In reply to this letter, M/S D. S. Films wrote to the plaintiff on 28-5-1957 saying that as they had not entered into any contract with the plaintiff, she had no right to address the letter which she did on 15-5-1957; that they had nothing to do with the dispute between her and Mohammad Latif Choudhary as regards the advance and repayment of Rs. 3151/-; that they were merely interested in the distribution, exhibition and exploitation of the picture in the Central India territory; that if the plaintiff was in possession of the original contract and other documents regarding the distribution rights of the picture, it did not make any difference to them; and that it was for the plaintiff to come over to Bombay with all the relevant papers and money For prints and publicity materials.
On the further averment that after the receipt of this reply she enquired of M/S D. S. Films several times as to the date when she could come over to Bombay to take the film and the publicity material but that they never replied, that she had now learnt that the publicity material had been handed over by M/S D. S. Films to Mohd. Latif Choudhary, and that the picture Jivan-Sathi was now ready and about to be delivered to Mohd. Latif, the plaintiff instituted the suit claiming the relief of injunction mentioned earlier.
3. The suit was instituted on 14-6-1957. On the same day, an application for ad interim injunction was made. The trial Judge first made an ex parte order of injunction but later on vacated it after hearing all the parties. He found it difficult to express any opinion at that stage whether the plaintiff had a prima facie case. According to him, the case did not involve performance of any negative agree-ment as what the plaintiff was seeking was to enforce an affirmative agreement, that the balance of con-venience lay in refusing the order of injunction prayed for by the plaintiff, and that she was not likely to sustain any irreparable injury if the injunction were withheld.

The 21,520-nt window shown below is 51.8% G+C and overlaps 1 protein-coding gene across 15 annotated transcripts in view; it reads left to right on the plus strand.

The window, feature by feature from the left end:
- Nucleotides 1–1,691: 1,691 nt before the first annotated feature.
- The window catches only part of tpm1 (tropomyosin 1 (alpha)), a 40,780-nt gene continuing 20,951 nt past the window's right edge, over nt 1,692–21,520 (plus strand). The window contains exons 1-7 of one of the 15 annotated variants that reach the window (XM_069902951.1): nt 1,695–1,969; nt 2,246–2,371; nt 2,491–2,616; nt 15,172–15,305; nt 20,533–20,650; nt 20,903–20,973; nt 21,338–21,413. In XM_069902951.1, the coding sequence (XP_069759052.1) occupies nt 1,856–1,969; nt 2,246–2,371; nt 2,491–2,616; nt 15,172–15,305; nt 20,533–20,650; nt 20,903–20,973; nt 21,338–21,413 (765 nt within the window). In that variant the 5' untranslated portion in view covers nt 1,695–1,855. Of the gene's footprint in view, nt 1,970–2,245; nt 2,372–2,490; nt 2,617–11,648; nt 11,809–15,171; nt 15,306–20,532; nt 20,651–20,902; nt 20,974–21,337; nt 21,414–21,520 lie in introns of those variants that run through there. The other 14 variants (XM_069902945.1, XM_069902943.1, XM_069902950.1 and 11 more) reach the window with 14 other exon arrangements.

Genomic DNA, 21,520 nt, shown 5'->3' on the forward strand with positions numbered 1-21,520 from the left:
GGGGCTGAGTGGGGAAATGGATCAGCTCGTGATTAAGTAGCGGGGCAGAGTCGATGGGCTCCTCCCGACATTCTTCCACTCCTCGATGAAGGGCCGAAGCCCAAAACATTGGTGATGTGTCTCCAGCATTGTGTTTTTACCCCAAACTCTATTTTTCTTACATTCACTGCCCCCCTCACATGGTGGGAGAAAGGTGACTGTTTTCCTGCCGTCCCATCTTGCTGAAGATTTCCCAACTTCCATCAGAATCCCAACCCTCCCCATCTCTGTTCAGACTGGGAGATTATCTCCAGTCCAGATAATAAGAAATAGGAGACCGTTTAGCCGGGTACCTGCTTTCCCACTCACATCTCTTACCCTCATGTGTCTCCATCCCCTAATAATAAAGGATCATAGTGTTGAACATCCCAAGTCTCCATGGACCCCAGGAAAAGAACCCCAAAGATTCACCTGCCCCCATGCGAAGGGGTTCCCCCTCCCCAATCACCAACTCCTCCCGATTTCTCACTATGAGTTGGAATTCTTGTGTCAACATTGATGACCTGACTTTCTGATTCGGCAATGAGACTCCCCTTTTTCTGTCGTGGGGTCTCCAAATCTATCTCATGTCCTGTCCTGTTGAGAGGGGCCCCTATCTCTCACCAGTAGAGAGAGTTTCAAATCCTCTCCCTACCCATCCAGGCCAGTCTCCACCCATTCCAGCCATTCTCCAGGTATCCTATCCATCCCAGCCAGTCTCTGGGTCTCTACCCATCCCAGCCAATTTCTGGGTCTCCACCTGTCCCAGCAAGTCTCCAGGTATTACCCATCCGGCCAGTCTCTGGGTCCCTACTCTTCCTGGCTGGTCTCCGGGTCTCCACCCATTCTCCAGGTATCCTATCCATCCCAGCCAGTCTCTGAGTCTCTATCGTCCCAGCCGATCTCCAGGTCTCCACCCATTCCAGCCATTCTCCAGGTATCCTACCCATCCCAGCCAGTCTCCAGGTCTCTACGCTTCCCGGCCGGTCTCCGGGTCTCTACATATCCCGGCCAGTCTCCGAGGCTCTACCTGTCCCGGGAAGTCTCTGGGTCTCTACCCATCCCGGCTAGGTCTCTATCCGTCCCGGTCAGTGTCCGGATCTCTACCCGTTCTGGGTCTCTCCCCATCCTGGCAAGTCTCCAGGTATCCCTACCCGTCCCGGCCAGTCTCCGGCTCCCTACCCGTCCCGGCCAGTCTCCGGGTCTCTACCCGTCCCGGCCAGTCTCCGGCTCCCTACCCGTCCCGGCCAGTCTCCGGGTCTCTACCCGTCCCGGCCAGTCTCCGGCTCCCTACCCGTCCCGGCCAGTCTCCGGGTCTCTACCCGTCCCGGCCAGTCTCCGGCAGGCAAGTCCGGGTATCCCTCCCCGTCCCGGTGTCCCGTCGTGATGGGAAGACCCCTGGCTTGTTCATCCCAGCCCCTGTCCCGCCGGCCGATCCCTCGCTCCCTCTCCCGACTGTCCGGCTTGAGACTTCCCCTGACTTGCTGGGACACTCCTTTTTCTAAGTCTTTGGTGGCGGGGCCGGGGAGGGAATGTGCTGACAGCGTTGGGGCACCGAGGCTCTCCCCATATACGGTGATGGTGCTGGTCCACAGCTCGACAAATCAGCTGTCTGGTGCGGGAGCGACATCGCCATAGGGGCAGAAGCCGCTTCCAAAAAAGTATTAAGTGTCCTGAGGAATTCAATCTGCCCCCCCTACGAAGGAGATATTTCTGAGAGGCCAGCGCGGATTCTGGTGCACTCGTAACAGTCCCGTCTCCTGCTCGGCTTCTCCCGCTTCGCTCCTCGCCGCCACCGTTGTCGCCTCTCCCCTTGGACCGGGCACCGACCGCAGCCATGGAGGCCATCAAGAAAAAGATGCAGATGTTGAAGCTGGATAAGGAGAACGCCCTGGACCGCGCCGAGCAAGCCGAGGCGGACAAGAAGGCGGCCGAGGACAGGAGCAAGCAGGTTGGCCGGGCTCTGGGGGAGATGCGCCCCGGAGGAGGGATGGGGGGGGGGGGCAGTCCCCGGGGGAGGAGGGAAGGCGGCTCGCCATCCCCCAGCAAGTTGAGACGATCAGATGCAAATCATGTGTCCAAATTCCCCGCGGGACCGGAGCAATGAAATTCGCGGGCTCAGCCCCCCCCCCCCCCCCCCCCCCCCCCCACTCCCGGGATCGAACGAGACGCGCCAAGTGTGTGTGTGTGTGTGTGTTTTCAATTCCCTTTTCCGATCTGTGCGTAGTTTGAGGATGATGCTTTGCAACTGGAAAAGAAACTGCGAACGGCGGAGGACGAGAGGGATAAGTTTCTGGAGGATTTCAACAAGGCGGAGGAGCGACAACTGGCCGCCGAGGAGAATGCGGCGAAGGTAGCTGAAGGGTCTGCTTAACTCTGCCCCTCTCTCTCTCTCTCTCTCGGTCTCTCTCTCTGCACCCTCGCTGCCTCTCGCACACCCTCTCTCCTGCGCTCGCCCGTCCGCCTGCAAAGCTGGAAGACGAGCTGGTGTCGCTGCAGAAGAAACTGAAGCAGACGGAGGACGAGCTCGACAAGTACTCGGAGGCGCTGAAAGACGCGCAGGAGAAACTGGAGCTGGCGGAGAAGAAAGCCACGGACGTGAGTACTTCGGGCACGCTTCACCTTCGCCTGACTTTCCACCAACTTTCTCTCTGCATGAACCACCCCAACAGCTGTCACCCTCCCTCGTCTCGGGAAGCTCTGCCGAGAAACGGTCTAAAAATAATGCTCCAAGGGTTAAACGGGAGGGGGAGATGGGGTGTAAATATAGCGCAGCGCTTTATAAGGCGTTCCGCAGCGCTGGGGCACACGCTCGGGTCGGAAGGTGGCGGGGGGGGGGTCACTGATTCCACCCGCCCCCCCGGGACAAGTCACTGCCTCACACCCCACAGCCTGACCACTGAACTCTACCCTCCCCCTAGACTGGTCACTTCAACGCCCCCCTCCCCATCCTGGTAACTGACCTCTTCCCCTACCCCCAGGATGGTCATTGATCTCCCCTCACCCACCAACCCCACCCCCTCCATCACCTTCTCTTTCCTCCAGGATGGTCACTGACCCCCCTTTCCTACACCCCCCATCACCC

The plaintiff then appealed to the Court of the District Judfe of Indore. The Second Additional District Judge of Indore, who heard the appeal, took the view that on the dishonourment of the cheque issued by Mohd. Latif Choudhary and on his failure to pay Rs. 3151/- on the due date to the plaintiff, she prima facie became the full owner of the distribution and exhibition rights in the film Jivan Sathi for the Central India territory; that under the agreement concluded between M/S Azad Film Distributors and M/S D. S. Film of Bombay the possession of M/S Azad Film Distributors was not that of an agent but of 'an owner of distributing rights'; that, therefore, Mohd. Latif Choudhary as owner of M/S Azad Film Distributors could transfer the rights to the plaintiff without the consent of M/S D. S. Films and even if the contract between M/S D. S. Films and M/S Azad Film Distributors, whether treated as a contract of agency or otherwise, required the consent of the producers M/S D. S. Films for assignment, the consent was implicit in the terms of the contract; and that the material on record indicated an implied consent of the producers to the assignment of the contract in favour of the plaintiff.
Accordingly, the learned appellate Judge held that the plaintiff had a prima facie case to go to trial; and that as the contract between the two defendants and the assignment of it in favour of the plaintiff involved two negative covenants, namely, that the defendant M/S Azad Film Distributors shall not distribute the film for exhibition in Central India territory and that M/S D. S. Films shall not appoint any other party or parties or persons except the plaintiff for distribution, exhibition or exploitation of the picture within the Central India territory, no question of any balance of convenience or inconvenience or of damage or injury would arise. He also found that the plaintiff would in fact suffer irreparable injury if the defendants were not restrained from distributing the picture through anyone else except the plaintiff in Central India territory. On these findings, the learned Second Additional District Judge made the order under revision.